Every 11 April – on the anniversary of James Parkinson’s birthday, the physician who first identified the disease in 1817 – people worldwide coordinate to raise awareness of the condition and the social, economic and psychological impact it has on individuals and communities. However, efforts to rally support for patients, as well as for research and access to care, happen year-round. There are local, regional, national and global organisations anyone can reach out to for support.

This year, in the context of COVID-19, many awareness-raising campaigns will take place only online. And in addition to these, groups and organisations have mobilised to provide valuable information for patients with Parkinson’s disease and those who surround them. TeNDER consortium partner Asociación Parkinson Madrid (Madrid Parkinson Association), has adapted guidelines in Spanish for those affected; and the European Parkinson’s Disease Association has also gathered important resources in English.

 

 

Research contributes to the fight against COVID-19

In the context of COVID-19, TeNDER partners – particularly those who work directly with patients – are taking precautions to ensure the safety of patients, carers, health professionals, and the general population.

Spominčica – Alzheimer Slovenia, Servicio Madrileño de Salud, Asociación Parkinson Madrid, Schön Klinik and the University of Rome – Tor Vergata are currently implementing national and international COVID-19 health protocols (follow the links above to learn more).

While doctors, nurses, and other health professionals and staff are working tirelessly in the frontlines, researchers are working on developing curative and preventive care. Many are also studying behaviour, to help improve socio-economic policies and responses.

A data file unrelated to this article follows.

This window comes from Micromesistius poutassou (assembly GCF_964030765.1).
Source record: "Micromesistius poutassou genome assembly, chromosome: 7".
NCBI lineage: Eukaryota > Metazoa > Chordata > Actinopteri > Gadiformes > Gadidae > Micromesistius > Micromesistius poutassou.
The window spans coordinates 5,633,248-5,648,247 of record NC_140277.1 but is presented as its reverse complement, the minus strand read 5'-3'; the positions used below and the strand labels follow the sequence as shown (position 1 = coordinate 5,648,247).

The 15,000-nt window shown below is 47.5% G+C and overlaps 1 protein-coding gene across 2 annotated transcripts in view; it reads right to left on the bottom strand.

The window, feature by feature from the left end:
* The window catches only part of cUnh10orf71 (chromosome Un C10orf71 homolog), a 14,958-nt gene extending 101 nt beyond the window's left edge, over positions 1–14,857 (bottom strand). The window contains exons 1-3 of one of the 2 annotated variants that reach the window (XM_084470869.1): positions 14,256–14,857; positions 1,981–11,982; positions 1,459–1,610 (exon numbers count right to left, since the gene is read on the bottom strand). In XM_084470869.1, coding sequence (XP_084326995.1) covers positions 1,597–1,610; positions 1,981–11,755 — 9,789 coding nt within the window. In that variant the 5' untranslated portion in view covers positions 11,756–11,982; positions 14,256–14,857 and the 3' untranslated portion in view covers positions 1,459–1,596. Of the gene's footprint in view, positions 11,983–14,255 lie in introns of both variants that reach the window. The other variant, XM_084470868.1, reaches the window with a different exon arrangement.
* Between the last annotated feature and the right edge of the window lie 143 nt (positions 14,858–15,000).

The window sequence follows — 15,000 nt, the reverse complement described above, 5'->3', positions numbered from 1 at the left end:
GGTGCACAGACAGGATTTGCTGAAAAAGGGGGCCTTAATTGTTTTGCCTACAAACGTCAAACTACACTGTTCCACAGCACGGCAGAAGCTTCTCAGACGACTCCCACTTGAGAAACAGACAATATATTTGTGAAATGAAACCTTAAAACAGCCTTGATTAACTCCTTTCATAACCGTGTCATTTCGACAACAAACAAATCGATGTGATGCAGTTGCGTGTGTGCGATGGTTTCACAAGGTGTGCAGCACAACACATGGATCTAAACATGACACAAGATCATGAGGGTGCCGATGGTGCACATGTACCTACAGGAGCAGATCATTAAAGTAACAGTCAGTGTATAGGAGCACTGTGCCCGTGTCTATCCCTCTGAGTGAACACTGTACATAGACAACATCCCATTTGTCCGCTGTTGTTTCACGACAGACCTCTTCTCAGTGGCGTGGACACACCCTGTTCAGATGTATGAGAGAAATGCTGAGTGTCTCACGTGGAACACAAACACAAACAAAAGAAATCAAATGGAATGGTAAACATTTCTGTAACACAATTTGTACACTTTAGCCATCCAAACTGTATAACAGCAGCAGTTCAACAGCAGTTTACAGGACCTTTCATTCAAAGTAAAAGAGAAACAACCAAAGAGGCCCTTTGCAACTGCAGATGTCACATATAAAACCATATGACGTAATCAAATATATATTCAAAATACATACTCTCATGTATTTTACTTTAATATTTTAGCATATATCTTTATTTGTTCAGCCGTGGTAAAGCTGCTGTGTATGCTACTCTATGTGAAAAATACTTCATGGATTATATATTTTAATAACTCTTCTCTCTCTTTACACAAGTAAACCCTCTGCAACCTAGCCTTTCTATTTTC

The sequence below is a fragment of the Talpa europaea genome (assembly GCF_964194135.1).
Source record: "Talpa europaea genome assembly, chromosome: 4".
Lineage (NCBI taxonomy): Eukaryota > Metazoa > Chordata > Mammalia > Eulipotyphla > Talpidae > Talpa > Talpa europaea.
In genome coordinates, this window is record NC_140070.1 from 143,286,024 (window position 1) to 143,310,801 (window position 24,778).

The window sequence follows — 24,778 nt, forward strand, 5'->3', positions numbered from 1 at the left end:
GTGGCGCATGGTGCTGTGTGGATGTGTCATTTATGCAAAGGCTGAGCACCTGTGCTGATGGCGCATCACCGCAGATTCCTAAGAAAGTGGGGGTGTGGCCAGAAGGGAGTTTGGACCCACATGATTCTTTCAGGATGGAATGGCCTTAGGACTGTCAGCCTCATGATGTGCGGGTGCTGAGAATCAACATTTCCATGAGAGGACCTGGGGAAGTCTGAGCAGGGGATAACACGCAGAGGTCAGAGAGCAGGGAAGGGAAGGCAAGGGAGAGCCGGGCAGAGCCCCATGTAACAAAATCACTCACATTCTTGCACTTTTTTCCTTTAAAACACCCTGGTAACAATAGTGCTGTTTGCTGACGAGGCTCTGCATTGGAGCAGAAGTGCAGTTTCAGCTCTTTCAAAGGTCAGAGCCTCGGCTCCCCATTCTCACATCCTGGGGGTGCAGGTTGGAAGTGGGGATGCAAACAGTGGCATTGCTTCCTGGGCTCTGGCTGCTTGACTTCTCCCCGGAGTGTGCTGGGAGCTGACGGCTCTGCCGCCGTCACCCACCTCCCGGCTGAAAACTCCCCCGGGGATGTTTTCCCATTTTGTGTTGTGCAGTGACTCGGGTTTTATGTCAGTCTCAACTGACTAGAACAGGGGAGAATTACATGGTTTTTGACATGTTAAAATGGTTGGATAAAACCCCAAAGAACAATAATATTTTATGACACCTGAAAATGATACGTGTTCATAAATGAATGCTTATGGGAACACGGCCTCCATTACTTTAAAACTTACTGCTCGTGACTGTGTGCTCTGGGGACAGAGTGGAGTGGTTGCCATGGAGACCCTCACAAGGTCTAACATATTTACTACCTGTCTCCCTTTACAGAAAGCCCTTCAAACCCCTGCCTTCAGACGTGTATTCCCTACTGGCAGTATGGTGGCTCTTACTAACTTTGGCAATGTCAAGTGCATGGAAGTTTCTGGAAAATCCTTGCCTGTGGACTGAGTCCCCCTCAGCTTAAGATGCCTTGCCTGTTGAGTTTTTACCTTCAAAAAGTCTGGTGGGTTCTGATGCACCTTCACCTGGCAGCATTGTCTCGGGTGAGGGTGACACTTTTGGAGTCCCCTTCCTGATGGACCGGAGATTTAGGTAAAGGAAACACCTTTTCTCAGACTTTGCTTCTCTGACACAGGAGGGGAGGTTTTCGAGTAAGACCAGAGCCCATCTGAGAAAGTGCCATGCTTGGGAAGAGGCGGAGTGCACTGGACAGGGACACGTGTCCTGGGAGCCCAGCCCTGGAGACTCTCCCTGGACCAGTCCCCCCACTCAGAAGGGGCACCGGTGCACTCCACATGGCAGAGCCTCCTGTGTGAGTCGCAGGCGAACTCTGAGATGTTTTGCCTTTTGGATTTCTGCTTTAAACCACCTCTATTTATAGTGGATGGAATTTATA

Advances in the fight against COVID-19 are aided by international research collaboration: research building on research – its successes and its failures. The European Commission has launched special actions to facilitate such efforts. Meanwhile, The Lancet has reported that research organisations across the world have formed a coalition to support resource-limited settings. This is by no means an exhaustive list.

To learn more about ongoing research worldwide, consult research university websites, the World Health Organization’s COVID-19 research database, etc. In addition several news sites and scholarly journals have opened access to COVID-19-related information.

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For practical information on the impact of COVID-19 measures and on international guidelines, here are some additional external resources for specific groups; e.g., elderly people, patients with chronic diseases, etc.: